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Ella Agoos: the story of NU’s ‘meme queen’

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Ella Agoos: the story of NU’s ‘meme queen’

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By Alyssa Lukpat, news staff

Some call her Northeastern’s “meme mom.” Others recognize her in the grocery store, shout “meme queen” and run away.

But her name is Ella Agoos, and she is the creator of the NU Meme Collective, a secret Facebook group for Northeastern students to share memes. Agoos, a third-year sociology and anthropology combined major, created the group in October 2016 while she was “stoned in [her] dorm,” according to a post in the group from Oct. 23, 2017. Now, Agoos’s job maintaining a group of more than 15,000 Northeastern students has made her a campus celebrity.

“I had no idea it was going to get big. I added a bunch of friends and mutual friends and thought it would be a funny thing,” she said. “It blew up within a couple months, which I wasn’t foreseeing at all.”

When Agoos couldn’t think of a name for her new Facebook group, she called it the first name she thought of. She was planning on changing the title of the group, but when she heard people talking about the NU Meme Collective on campus, she decided to keep it.

“The first name idea that came into my mind was this communist, egalitarian form of sharing memes,” Agoos said. “And it just worked.”

At a university as big as Northeastern, Agoos thinks Facebook groups like hers create a feeling of unity that is often missing on campus.

“There have been some really good Northeastern memes that really encapsulate specific parts about the Northeastern experience, and I really appreciate that,” she said. “Especially in a school so large, it can often be alienating to not know anyone here. It’s a really great, communal way to share our Northeastern experience in a really big group.”

Ella Agoos created the NU Meme Collective during a burst of creativity in October 2016. / Photo by Casey Martin

Agoos says she doesn’t spend much time moderating the group these days because members do a good job regulating themselves. But when the group first started, she was overwhelmed with responsibility as she verified thousands of people who requested to join. Sara Atlas, a fifth-year psychology major, messaged Agoos on Facebook last year and said she wanted be a moderator.

“It was expanding quickly and Ella was really stressed out about it, so I offered to help vet people back when we had to accept every single person,” Atlas said. “Basically we checked if they went to Northeastern or not, but some of the accounts were very clearly white supremacist pages. It’s weird, the kind of accounts that used to request to get in.”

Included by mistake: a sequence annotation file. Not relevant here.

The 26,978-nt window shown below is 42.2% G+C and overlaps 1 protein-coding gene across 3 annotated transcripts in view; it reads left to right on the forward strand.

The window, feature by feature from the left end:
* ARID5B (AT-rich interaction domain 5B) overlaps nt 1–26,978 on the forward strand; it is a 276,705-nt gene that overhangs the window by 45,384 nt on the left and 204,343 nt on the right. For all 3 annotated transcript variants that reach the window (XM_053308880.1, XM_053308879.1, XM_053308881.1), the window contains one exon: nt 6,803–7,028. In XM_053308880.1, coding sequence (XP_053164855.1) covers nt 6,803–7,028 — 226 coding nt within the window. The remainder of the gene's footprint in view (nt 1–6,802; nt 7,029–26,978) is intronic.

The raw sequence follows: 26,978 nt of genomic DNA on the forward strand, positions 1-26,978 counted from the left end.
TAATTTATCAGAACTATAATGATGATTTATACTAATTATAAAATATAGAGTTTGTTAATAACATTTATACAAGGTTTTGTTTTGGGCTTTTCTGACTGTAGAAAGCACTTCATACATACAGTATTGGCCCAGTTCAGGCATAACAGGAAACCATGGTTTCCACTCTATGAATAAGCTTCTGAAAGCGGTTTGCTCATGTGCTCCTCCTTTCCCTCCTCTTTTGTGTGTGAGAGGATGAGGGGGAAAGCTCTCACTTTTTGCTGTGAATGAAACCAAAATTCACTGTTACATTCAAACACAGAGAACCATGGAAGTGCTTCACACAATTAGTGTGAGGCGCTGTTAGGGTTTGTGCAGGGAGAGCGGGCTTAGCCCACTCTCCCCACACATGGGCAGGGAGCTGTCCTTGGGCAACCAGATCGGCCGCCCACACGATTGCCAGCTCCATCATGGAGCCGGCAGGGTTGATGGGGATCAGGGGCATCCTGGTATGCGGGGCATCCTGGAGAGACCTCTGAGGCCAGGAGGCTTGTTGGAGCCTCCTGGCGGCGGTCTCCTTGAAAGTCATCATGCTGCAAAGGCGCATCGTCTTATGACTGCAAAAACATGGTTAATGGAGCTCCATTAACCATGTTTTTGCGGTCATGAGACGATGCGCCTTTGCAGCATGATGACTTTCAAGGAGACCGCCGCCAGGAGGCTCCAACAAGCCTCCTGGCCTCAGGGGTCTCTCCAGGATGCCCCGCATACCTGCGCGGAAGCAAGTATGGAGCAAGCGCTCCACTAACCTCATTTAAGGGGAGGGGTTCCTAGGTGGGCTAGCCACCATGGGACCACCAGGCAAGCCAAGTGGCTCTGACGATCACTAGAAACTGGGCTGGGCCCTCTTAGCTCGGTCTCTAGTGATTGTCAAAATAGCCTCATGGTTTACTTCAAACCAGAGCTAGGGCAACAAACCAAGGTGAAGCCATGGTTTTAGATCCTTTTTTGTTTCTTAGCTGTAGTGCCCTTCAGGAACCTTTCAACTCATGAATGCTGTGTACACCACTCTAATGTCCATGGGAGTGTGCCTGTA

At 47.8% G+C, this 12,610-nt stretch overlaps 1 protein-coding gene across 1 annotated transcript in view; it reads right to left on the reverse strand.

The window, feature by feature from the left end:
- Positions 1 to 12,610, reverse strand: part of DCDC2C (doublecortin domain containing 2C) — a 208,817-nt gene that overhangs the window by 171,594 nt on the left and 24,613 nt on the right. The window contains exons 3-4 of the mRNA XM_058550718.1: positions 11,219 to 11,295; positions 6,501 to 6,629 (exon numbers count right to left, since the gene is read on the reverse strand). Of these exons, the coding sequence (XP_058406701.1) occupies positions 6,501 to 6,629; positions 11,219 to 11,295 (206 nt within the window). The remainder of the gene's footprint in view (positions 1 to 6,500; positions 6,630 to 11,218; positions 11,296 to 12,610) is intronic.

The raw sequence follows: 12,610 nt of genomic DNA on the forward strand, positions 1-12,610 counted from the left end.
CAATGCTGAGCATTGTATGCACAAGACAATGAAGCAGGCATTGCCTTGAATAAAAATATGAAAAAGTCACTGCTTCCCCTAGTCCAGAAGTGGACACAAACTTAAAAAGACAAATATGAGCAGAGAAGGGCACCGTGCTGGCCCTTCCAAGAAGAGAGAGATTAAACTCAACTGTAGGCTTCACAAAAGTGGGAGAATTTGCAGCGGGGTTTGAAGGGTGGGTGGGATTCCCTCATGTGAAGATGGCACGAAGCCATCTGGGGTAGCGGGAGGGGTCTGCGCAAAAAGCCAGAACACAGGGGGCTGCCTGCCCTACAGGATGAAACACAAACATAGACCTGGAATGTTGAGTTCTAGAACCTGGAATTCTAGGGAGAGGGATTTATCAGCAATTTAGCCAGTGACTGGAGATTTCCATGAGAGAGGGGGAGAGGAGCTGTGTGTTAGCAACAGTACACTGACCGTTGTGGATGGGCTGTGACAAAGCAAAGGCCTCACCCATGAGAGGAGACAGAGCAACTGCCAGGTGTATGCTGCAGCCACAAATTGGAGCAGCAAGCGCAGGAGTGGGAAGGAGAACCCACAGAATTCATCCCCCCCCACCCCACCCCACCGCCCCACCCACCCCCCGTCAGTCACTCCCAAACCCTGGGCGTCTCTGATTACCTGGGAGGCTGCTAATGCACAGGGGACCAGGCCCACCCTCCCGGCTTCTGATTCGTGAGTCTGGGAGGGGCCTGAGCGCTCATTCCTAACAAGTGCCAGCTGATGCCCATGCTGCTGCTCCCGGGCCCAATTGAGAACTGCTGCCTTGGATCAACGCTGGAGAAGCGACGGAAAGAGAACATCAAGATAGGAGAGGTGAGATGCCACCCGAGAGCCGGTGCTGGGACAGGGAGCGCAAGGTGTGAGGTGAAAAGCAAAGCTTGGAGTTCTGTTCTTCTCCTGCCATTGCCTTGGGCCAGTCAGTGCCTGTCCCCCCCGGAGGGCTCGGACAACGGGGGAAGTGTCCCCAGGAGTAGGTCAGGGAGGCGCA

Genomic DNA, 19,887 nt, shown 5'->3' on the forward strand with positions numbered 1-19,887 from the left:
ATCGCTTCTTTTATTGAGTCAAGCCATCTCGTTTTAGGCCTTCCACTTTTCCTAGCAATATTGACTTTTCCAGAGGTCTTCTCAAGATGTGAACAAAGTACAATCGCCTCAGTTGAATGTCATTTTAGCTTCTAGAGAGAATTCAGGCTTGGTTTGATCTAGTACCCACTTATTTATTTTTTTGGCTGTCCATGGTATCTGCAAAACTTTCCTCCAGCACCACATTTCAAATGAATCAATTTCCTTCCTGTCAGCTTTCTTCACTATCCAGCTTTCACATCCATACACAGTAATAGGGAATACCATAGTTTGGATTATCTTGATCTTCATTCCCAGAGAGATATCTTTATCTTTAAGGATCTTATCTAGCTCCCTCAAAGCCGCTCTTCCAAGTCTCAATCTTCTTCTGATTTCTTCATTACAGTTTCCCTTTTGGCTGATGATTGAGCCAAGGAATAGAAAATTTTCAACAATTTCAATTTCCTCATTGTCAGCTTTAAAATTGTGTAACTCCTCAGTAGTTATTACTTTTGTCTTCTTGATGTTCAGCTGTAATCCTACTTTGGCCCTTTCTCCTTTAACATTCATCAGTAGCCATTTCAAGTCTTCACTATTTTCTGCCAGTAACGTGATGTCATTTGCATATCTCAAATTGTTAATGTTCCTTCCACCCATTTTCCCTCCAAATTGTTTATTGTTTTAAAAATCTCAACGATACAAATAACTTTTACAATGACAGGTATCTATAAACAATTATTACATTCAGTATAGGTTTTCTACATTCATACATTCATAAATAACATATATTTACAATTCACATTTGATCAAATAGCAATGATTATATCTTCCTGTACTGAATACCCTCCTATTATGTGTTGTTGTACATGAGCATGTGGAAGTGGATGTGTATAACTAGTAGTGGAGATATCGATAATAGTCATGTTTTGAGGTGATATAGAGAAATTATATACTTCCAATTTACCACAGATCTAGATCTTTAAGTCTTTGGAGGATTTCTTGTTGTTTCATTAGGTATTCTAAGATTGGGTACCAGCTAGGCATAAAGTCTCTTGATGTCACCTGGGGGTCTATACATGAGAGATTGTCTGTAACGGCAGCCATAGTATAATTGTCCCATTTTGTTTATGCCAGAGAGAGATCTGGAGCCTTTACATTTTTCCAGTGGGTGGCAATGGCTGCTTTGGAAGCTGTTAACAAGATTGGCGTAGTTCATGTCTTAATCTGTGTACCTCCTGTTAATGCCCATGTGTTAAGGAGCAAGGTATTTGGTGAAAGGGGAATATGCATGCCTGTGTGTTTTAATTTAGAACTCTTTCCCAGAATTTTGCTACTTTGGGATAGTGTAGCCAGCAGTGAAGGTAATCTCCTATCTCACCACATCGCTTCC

While the NU Meme Collective moderators don’t allow certain controversial users to join the group, members still debate contentious issues. However, Agoos says she won’t tolerate bullying in the group.

“I like political discourse, it’s healthy. But when people start name-calling, that’s where I draw the line and cut it off,” she said. “I’m biased and I’m a human being. I’m very leftist in terms of my ideology. I don’t moderate perfectly but I do my best.”

Agoos occasionally posts in the group to establish rules and communicate with the 15,000 members she manages. When the fall semester began, Agoos posted a message to all the new students.

“Welcome freshmen! I sincerely hope you enjoy your first year of training to become a cog in the capitalist machine,” she wrote. “Please enjoy the memes as we all suffer together! Xoxo, your friendly neighborhood gay commie meme page admin.”

The NU Meme Collective has led to the creation of several other online communities. Agoos, who identifies as bisexual, started a Facebook group for Northeastern LGBTQA+ students.

A meme of President Joseph E. Aoun resembling Harry Potter. / Photo courtesy Sarah Schmidt

“I made a spin-off group for LGBTQ kids on campus called ‘Big Gay,’” she said. “It’s a nice, big queer community with memes, support group type things, housing recommendations and life advice. It’s become a really nice, cohesive group for Boston queers. I’m really glad I found my queer family and I can be my full gay self.”

Atlas’ favorite meme in the NU Meme Collective was when a student posted screenshots of conversations Northeastern parents had in a different Facebook group.

“People thought that was really funny: moms being concerned and bad at using the internet,” she said. “But someone told a mom and the moms started getting really angry and thought we were all delinquents or something. It was kind of ridiculous.”

Juliana Dinardo, a second-year health science major, thinks the NU Meme Collective allows students to voice their frustrations about Northeastern.

“They can say it in a funny way,” she said. “It’s a comedic outlet and a lot of people in the meme collective have something to relate to. People bond over hate; it brings people closer.”

Northeastern students don’t need to worry about the fate of the “NU Meme Collective” once Agoos graduates. She plans to finds another student to pass it on to in a few years. Agoos said she is happy people enjoy her Facebook group, but she is amused that some group members recognize her on campus because she doesn’t see herself as a celebrity.

“I think I’m very normal and boring, but sometimes people get really excited when they see me,” she said. “People can always say hi to me, because I’m very weird and I’m not going to judge them. I’m a normal person, I just made a meme group.”

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Ella Agoos: the story of NU’s ‘meme queen’